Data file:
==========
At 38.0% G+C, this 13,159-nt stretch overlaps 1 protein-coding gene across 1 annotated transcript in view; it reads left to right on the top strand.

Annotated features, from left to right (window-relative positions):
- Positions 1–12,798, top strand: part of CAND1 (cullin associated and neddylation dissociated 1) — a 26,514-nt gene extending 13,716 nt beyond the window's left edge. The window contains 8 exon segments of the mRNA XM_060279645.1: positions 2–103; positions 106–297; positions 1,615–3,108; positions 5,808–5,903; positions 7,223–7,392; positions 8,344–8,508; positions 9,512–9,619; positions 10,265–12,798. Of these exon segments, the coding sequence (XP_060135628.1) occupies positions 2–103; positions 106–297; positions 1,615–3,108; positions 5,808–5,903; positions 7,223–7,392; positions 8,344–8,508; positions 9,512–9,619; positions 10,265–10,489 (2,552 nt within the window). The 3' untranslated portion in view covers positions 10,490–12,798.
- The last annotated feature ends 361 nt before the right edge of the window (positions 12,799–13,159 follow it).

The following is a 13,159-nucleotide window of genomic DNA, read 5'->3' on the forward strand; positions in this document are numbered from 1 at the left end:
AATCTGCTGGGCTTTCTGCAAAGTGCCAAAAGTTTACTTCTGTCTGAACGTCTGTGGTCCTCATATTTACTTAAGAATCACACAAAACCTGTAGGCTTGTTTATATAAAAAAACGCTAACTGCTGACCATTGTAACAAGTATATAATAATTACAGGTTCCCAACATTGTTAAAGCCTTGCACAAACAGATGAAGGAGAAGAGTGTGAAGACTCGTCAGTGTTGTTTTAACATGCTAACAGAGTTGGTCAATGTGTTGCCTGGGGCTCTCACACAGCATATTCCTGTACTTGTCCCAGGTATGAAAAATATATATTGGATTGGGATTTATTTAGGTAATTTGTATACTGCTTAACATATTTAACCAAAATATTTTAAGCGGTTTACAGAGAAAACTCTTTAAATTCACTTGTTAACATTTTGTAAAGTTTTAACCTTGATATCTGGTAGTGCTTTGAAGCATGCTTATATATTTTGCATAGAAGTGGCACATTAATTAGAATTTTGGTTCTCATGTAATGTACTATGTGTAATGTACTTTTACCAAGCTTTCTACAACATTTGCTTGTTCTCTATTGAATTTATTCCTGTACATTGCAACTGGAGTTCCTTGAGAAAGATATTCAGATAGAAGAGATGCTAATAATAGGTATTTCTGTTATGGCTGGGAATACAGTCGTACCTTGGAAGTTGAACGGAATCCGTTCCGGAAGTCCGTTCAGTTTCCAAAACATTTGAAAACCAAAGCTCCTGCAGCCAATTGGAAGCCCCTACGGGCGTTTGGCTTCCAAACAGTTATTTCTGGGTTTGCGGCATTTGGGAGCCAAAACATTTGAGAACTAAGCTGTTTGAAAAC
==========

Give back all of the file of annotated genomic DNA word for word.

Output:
At 38.0% G+C, this 13,159-nt stretch overlaps 1 protein-coding gene across 1 annotated transcript in view; it reads left to right on the top strand.

Annotated features, from left to right (window-relative positions):
- Positions 1–12,798, top strand: part of CAND1 (cullin associated and neddylation dissociated 1) — a 26,514-nt gene extending 13,716 nt beyond the window's left edge. The window contains 8 exon segments of the mRNA XM_060279645.1: positions 2–103; positions 106–297; positions 1,615–3,108; positions 5,808–5,903; positions 7,223–7,392; positions 8,344–8,508; positions 9,512–9,619; positions 10,265–12,798. Of these exon segments, the coding sequence (XP_060135628.1) occupies positions 2–103; positions 106–297; positions 1,615–3,108; positions 5,808–5,903; positions 7,223–7,392; positions 8,344–8,508; positions 9,512–9,619; positions 10,265–10,489 (2,552 nt within the window). The 3' untranslated portion in view covers positions 10,490–12,798.
- The last annotated feature ends 361 nt before the right edge of the window (positions 12,799–13,159 follow it).

The following is a 13,159-nucleotide window of genomic DNA, read 5'->3' on the forward strand; positions in this document are numbered from 1 at the left end:
AATCTGCTGGGCTTTCTGCAAAGTGCCAAAAGTTTACTTCTGTCTGAACGTCTGTGGTCCTCATATTTACTTAAGAATCACACAAAACCTGTAGGCTTGTTTATATAAAAAAACGCTAACTGCTGACCATTGTAACAAGTATATAATAATTACAGGTTCCCAACATTGTTAAAGCCTTGCACAAACAGATGAAGGAGAAGAGTGTGAAGACTCGTCAGTGTTGTTTTAACATGCTAACAGAGTTGGTCAATGTGTTGCCTGGGGCTCTCACACAGCATATTCCTGTACTTGTCCCAGGTATGAAAAATATATATTGGATTGGGATTTATTTAGGTAATTTGTATACTGCTTAACATATTTAACCAAAATATTTTAAGCGGTTTACAGAGAAAACTCTTTAAATTCACTTGTTAACATTTTGTAAAGTTTTAACCTTGATATCTGGTAGTGCTTTGAAGCATGCTTATATATTTTGCATAGAAGTGGCACATTAATTAGAATTTTGGTTCTCATGTAATGTACTATGTGTAATGTACTTTTACCAAGCTTTCTACAACATTTGCTTGTTCTCTATTGAATTTATTCCTGTACATTGCAACTGGAGTTCCTTGAGAAAGATATTCAGATAGAAGAGATGCTAATAATAGGTATTTCTGTTATGGCTGGGAATACAGTCGTACCTTGGAAGTTGAACGGAATCCGTTCCGGAAGTCCGTTCAGTTTCCAAAACATTTGAAAACCAAAGCTCCTGCAGCCAATTGGAAGCCCCTACGGGCGTTTGGCTTCCAAACAGTTATTTCTGGGTTTGCGGCATTTGGGAGCCAAAACATTTGAGAACTAAGCTGTTTGAAAAC